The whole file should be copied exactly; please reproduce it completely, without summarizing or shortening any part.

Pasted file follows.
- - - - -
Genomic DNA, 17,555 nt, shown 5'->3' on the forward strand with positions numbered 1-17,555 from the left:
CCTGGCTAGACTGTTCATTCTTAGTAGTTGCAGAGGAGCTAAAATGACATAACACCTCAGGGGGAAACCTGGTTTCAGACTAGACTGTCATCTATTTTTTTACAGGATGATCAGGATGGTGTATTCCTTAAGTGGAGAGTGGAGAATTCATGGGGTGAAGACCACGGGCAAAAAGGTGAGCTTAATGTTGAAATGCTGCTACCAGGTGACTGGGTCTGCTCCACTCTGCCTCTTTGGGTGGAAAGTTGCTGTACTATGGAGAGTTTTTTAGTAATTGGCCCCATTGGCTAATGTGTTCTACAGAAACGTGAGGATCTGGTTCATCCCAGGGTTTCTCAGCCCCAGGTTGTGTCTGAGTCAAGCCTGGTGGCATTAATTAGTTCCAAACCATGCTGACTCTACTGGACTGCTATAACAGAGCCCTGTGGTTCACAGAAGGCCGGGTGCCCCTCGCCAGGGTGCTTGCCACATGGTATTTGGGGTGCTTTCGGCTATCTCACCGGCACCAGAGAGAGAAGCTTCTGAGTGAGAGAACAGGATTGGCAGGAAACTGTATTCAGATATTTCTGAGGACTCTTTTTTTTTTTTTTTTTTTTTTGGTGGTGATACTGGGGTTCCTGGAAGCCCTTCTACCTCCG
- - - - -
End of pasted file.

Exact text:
Genomic DNA, 17,555 nt, shown 5'->3' on the forward strand with positions numbered 1-17,555 from the left:
CCTGGCTAGACTGTTCATTCTTAGTAGTTGCAGAGGAGCTAAAATGACATAACACCTCAGGGGGAAACCTGGTTTCAGACTAGACTGTCATCTATTTTTTTACAGGATGATCAGGATGGTGTATTCCTTAAGTGGAGAGTGGAGAATTCATGGGGTGAAGACCACGGGCAAAAAGGTGAGCTTAATGTTGAAATGCTGCTACCAGGTGACTGGGTCTGCTCCACTCTGCCTCTTTGGGTGGAAAGTTGCTGTACTATGGAGAGTTTTTTAGTAATTGGCCCCATTGGCTAATGTGTTCTACAGAAACGTGAGGATCTGGTTCATCCCAGGGTTTCTCAGCCCCAGGTTGTGTCTGAGTCAAGCCTGGTGGCATTAATTAGTTCCAAACCATGCTGACTCTACTGGACTGCTATAACAGAGCCCTGTGGTTCACAGAAGGCCGGGTGCCCCTCGCCAGGGTGCTTGCCACATGGTATTTGGGGTGCTTTCGGCTATCTCACCGGCACCAGAGAGAGAAGCTTCTGAGTGAGAGAACAGGATTGGCAGGAAACTGTATTCAGATATTTCTGAGGACTCTTTTTTTTTTTTTTTTTTTTTTGGTGGTGATACTGGGGTTCCTGGAAGCCCTTCTACCTCCG